The morning the judge gave the jury its instructions and sent them away to decide my mother's fate, I overheard her attorney explain to my parents what he said was one of the great myths in litigation: You can tell what a jury has decided the moment they reenter the courtroom after their deliberations, by the way they look at the defendant. Or refuse to look at him. But don't believe it, he told them. It's just a myth.

I was fourteen years old that fall, however, and it sounded like more than a myth to me. It had that ring of truth to it that I heard in many wives'--and midwives'--tales, a core of common sense hardened firm by centuries of observation. Babies come when the moon is full. If the boiled potatoes burn, it'll rain before dark. A bushy caterpillar's a sign of a cold winter. Don't ever sugar till the river runs free.

My mother's attorney may not have believed the myth that he shared with my parents, but I sure did. It made sense to me. I had heard much over the past six months. I'd learned well which myths to take to my heart and which ones to discard.

And so when the jury filed into the courtroom, an apostolic procession of twelve, I studied their eyes. I watched to see whether they would look at my mother or whether they would look away. Sitting beside my father in the first row, sitting directly behind my mother and her attorney as I had every day for two weeks, I began to pray to myself, Please don't look at your shoes, please don't look at the judge. Don't look down or up or out the window. Please, please, look at me, look at my mother. Look at us, look here, look here, look here.

I'd watched the jurors for days, I'd seen them watch me. I'd counted beards, I'd noted wrinkles, I'd stared beyond reason and courtesy at the way the fellow who would become the foreman had sat with his arms folded across his chest, hiding the hand disfigured years earlier by a chain saw. He had a thumb but no fingers.

They walked in from the room adjacent to their twelve chairs and found their seats. Some of the women crossed their legs at their knees, one of the men rubbed his eyes and rocked his chair back for a brief second on its rear legs. Some scanned the far wall of the courtroom, some looked toward the exit sign above the front door as if they realized their ordeal was almost over and emancipation was at hand.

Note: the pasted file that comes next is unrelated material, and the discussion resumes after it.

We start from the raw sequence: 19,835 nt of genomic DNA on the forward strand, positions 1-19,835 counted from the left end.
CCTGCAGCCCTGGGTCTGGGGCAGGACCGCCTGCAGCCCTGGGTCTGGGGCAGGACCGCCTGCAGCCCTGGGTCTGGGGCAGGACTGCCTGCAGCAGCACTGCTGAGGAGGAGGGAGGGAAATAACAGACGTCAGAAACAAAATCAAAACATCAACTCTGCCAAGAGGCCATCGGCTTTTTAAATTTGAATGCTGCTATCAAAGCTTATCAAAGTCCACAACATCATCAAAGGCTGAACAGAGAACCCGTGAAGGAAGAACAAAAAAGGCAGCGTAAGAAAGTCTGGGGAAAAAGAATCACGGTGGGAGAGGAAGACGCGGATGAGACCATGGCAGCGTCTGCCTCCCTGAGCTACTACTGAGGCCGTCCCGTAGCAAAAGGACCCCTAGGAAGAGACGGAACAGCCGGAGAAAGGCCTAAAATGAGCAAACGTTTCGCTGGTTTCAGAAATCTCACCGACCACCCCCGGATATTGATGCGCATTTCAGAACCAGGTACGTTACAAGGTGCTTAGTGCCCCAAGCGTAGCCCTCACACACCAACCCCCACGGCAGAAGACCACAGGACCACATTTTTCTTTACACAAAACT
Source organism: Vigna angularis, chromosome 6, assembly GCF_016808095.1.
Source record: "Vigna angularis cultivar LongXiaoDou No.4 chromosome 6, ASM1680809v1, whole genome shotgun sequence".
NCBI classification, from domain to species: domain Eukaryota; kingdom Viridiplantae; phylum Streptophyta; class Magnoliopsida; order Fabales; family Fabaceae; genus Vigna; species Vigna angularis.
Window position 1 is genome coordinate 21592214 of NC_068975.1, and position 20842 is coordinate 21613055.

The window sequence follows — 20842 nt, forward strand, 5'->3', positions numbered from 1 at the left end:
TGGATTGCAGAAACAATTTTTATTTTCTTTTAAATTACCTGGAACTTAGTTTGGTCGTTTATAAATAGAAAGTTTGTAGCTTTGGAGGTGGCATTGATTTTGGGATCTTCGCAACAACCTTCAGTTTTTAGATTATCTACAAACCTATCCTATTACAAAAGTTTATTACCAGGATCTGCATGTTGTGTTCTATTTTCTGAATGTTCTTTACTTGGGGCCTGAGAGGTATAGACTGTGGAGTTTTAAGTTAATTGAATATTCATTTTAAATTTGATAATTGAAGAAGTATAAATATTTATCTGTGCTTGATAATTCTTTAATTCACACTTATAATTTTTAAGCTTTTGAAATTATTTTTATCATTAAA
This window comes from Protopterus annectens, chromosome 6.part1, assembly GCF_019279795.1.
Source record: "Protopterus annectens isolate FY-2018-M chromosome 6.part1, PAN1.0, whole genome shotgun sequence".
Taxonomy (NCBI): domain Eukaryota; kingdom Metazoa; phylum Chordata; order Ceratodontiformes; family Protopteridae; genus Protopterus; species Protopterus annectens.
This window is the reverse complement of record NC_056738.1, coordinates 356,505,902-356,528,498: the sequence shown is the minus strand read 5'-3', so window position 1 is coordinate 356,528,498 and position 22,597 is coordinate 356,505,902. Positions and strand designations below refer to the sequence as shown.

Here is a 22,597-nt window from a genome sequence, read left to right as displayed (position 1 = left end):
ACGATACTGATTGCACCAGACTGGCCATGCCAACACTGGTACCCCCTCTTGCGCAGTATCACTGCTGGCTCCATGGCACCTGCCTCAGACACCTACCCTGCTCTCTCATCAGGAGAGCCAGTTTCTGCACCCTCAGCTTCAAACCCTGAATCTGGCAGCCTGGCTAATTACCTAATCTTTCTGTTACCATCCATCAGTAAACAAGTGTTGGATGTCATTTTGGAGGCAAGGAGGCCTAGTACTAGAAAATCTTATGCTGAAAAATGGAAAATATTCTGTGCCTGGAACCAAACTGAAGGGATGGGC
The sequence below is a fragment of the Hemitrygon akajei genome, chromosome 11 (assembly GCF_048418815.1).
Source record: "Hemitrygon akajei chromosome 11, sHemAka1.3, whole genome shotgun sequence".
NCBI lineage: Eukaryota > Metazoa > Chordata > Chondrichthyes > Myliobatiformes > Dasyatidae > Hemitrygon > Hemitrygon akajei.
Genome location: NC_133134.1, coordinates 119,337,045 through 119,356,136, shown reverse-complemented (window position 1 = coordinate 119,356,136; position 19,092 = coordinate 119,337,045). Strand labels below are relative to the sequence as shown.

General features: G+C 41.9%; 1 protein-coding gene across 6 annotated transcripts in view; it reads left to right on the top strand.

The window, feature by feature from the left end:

One, the elderly woman with white hair and a closet full of absolutely beautiful red flowered dresses, the woman who I was sure was a Lipponcott from Craftsbury, looked toward the table behind which the state's attorney and his deputy were sitting.

And that's when I broke down. I tried not to, but I could feel my eyes fill with tears, I could feel my shoulders beginning to quiver. I blinked, but a fourteen-year-old girl's eyelids are no match for the lament I had welling inside me. My cries were quiet at first, the sound of a mournful whisper, but they gathered fury fast. I have been told that I howled.

And while I am not proud of whatever hysteria I succumbed to that day in the courtroom, I am not ashamed of it either. If anyone should feel shame for whatever occurred that moment in a small courthouse in northeastern Vermont, in my mind it is the jury: Amidst my sobs and wails, people have said that I pleaded aloud, "Look at us! Oh, God, please, please look at us!" and still not one of the jurors would even glance in my mother's or my direction.
Chris Bohjalian|Author Q&A

About Chris Bohjalian

Chris Bohjalian - Midwives

Photo © Victoria Blewer

Chris Bohjalian is the critically acclaimed author of sixteen books, including the New York Times bestsellers The Sandcastle Girls, Skeletons at the Feast, The Double Bind, and Midwives. His novel Midwives was a number one New York Times bestseller and a selection of Oprah's Book Club. His work has been translated into more than twenty-five languages, and three of his novels have become movies (Secrets of Eden, Midwives, and Past the Bleachers). He lives in Vermont with his wife and daughter.